The recent strong comments by Allen
Dulles about troubles inside China1Not further identified. should give pause to
all of our policy makers. “The Great Leap Forward” in China apparently
has landed it in the soup.
I have talked with some of his staff most concerned with China, with
“China hands,” and with Chinese friends. They picture a China weakened
by overwork and malnutrition,
a political regime being forced by growing discontent to start relaxing
its stringent rules, and clear indications of more trouble to come. It
might well be the time to initiate some actions inside China and to keep
the pressures on.
The immediate troubles in China stem from malnutrition and exhaustion.
Unlike historic natural disaster areas in China, 1961 also includes
North China. Millet and wheat are not on the market. There is similar
shortage of rice in the south. And, this has happened prior to the usual
“starvation period” of April-May. A combination of an economy dislocated
to fit a political theory, bad weather, and floods brought this
Last year was a bad year. This year is worst. Next year might continue
the trend. 1958, a good crop year, produced 212-million tons of grains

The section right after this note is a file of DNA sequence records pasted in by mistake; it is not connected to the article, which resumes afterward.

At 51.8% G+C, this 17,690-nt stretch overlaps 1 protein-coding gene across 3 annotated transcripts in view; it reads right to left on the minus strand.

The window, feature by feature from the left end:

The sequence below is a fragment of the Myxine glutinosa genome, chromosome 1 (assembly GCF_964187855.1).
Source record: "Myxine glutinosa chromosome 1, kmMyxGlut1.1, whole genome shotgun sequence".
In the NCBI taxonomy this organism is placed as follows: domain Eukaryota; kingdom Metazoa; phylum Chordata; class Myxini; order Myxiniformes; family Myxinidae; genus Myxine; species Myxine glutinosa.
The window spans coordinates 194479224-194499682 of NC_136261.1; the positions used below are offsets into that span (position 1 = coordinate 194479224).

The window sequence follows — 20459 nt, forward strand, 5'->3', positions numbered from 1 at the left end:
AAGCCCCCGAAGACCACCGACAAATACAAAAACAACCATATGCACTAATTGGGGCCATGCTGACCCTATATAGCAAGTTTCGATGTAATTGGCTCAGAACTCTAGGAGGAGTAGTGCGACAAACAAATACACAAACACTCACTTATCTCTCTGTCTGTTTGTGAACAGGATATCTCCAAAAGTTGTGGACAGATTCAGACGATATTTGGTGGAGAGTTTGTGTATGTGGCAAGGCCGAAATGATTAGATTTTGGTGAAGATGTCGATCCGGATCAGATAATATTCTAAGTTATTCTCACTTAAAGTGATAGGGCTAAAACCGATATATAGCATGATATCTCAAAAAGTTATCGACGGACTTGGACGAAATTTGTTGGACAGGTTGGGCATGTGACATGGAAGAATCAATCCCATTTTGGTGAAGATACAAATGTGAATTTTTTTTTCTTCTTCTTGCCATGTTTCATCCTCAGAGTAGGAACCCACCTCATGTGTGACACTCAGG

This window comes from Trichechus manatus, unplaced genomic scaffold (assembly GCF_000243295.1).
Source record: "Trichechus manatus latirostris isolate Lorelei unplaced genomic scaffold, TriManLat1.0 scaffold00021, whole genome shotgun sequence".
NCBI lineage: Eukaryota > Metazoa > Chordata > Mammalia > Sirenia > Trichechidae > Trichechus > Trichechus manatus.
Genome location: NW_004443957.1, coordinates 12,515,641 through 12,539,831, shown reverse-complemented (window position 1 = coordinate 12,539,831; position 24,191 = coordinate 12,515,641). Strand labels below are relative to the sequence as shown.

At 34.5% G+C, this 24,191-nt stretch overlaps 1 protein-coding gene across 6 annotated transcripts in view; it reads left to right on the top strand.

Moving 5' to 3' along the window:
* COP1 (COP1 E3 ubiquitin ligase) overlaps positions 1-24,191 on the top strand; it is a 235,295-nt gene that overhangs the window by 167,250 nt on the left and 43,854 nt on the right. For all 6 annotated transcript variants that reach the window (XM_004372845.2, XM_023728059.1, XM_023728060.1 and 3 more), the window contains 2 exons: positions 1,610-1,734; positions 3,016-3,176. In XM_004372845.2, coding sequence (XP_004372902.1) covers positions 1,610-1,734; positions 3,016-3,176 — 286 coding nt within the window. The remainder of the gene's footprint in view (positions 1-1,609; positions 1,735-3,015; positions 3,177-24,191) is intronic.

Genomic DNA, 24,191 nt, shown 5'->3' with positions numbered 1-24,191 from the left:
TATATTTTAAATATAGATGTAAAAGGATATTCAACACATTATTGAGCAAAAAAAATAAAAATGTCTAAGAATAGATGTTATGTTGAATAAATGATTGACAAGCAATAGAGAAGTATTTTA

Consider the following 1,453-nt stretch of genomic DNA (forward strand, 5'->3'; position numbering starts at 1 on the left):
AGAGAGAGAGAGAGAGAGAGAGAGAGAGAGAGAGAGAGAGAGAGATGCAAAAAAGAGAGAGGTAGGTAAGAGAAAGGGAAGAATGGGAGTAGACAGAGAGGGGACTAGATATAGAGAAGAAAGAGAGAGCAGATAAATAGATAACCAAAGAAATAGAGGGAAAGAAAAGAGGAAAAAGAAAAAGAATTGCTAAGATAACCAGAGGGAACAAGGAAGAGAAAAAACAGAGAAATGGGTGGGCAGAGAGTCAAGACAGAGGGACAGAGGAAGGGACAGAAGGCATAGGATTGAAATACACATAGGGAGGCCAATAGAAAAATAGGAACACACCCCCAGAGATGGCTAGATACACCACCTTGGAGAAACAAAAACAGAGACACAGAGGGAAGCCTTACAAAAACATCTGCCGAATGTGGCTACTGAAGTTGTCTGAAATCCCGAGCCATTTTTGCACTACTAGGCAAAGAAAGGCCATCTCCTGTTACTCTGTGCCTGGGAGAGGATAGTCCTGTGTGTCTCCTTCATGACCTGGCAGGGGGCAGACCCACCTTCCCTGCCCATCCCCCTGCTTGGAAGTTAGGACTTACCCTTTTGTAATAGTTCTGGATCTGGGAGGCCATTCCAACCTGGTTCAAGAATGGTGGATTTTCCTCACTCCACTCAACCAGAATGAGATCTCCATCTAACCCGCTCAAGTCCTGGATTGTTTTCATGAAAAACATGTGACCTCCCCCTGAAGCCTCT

(wheat, millet, rice). The estimate for 1961, with some 50-million more
mouths to feed, is about 180-million tons of grains. Meat, fish, and
oils are disappearing from Chinese diets. Conditions have reawakened the
old Chinese political saying, “Three bad harvests and the mandate from
Intelligence estimates now being compiled probably will describe the
Chinese people as tired from the long hours of work under the commune
system, weak from hunger, but taking their suffering with resignation.
Despite trouble in the Army in Shantung and the granary riots there, in
Hankow, and on Hainan not long ago, it is not believed that China is on
the point of general rebellion. Chinese are realists and know that they
would have little chance of succeeding—unless helped from the
There is little information on the morale of the Army. Since the military
have been a favored class under the Communists, get their rations even
when the people starve, and are under the strong control of Lin
Piao,2Minister of Defense in the People's
Republic of China. it is probable that the Army is still
effective. However, a strong psychological campaign could change this.
There are reports that Army men are sending part of their rations home.
Some observers feel that Mao
wouldn't dare undertake an adventure with his Army now, despite his
threats to do so.
In summary, Defense responsibilities for our national security dictate
that we should make sure that the U.S. takes a hard look at our policy
towards China at this time. Holding back from permitting probing actions
inside China, feeling that our Seventh Fleet can be looked upon merely
as a diplomatic pawn, or giving undue weight to Chou En-lai's political gambits, might
well be exactly the wrong thing to do today. The threat of China has
hung heavy over our heads in Asia. It may well be that we can start
changing this in 1961.
*Source: Washington National Records Center,
RG 330, OSD Files: FRC 65 A 3464, 091 China. Secret. Also
sent to Deputy Secretary of Defense Roswell L. Gilpatric, and copies were sent to
Lemnitzer and Nitze.